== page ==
The people of Haiti deserve better agriculture solutions than extra peanuts from the American people.
When I was working in Haiti for Oxfam following the devastating earthquake in 2010, I became fond of mamba, the local version of peanut butter. It looks a lot like what we would buy here in the USA, but it’s less salty or sweet than the typical American spread. And before taking a big bite out of bread or cassava crackers spread with mamba, you will want to take a much more careful sample, because it’s usually spiced up with Scotch bonnet or habanero chili peppers. Once you get used to this nutty, spicy mix, it is definitely a taste worth acquiring.
The other great thing about mamba is that it is typically made from peanuts grown locally in Haiti.
So I was pretty shocked to read that the US Department of Agriculture is planning to dump 500 metric tons of packaged, dry-roasted peanuts on Haiti as part of its “Stocks for Food” program. This seems to be the offspring of the 1980s giveaway of USDA surplus cheese to food pantries and soup kitchens. It provides commodities that the US government has acquired through its domestic farm price and income support efforts to “feeding programs and food banks both domestically and overseas.”
The peanuts the USDA is shipping to Haiti will feed 140,000 malnourished school children in that country. While that may sound worthwhile, the use of imported peanuts stands in sharp contrast to the way the World Food Programme—with US government support—procures food for school meals from Haitian farmers. For example, WFP gets cheese and milk for 32,000 school children from Lèt Agogo, an initiative of Haitian dairy cooperatives that Oxfam has also supported.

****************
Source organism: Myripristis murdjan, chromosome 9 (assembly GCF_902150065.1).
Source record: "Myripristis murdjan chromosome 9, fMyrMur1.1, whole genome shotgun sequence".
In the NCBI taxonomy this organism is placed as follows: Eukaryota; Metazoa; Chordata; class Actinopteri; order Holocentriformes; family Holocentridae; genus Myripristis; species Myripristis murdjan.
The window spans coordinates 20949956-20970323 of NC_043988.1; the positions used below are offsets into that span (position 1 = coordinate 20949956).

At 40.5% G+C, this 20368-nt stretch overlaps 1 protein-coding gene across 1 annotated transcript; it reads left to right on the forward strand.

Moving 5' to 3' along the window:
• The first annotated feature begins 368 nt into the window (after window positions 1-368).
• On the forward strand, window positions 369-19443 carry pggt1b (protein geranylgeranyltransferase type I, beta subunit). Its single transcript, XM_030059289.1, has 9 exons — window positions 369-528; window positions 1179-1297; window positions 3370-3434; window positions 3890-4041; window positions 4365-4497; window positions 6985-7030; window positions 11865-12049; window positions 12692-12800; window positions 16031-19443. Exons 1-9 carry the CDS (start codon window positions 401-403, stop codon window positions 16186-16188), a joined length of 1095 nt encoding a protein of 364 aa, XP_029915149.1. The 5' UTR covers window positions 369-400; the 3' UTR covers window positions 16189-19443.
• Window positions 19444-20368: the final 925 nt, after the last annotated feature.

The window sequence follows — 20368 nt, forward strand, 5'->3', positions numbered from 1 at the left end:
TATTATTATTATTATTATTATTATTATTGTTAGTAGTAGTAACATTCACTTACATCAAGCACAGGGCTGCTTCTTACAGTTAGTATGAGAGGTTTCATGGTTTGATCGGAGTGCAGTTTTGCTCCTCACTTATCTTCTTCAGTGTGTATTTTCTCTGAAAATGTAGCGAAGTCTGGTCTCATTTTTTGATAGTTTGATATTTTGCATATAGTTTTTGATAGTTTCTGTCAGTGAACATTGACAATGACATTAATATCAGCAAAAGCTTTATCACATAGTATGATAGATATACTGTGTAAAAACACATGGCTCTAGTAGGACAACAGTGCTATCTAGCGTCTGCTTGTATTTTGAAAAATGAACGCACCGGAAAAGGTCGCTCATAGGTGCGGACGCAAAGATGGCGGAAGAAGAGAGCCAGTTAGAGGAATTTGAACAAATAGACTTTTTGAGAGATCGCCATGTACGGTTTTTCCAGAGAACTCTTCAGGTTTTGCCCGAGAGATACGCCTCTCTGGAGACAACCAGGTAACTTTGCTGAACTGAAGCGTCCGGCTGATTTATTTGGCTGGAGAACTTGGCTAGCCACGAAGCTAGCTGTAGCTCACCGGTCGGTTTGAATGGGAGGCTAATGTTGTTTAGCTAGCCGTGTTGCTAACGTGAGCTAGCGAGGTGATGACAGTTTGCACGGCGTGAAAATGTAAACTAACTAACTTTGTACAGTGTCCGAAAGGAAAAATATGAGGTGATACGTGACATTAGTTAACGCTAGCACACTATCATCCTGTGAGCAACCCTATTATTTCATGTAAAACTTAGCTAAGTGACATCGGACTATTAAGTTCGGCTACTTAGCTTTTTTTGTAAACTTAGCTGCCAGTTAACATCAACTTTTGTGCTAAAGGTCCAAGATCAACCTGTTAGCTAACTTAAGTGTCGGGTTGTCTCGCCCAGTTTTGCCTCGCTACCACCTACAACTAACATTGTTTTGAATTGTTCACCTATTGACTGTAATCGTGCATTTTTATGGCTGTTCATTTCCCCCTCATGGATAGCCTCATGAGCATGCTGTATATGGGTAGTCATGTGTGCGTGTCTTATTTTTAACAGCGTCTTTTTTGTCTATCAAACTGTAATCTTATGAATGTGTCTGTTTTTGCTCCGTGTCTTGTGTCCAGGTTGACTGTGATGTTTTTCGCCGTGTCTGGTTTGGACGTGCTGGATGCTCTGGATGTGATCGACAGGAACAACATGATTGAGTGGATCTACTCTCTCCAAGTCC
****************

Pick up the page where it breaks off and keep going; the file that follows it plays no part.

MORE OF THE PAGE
This peanut fiasco sounds way too much like past uses of Haiti as a dumping ground for US agricultural surplus, something that has long concerned Oxfam. In the mid-1990s, the Haitian government acceded to pressure from the United States and others to drop its tariff on imported rice to nearly zero. This led to a flood of foreign rice into the Haitian market, mostly from the US. Haitian rice production plummeted. Bill Clinton, who as President encouraged this trade liberalization in Haiti, has more recently commented:
“It may have been good for some of my farmers in Arkansas, but it has not worked. It was a mistake…. I have to live every day with the consequences of the lost capacity to produce a rice crop in Haiti to feed those people, because of what I did.”
We don’t need Secretary of Agriculture Tom Vilsack or President Obama to engage in similar mea culpas down the road. USDA calls the peanut project in Haiti a “prideful use of the nation’s commodities” to help needy people. But helping Haitian peanut farmers to boost their productivity and improve the quality of what they produce—as the US government’s Feed the Future Initiative is doing, along with the Clinton Foundation and Partners in Health—seems like a much better way to help reduce poverty and provide food for Haiti’s school children.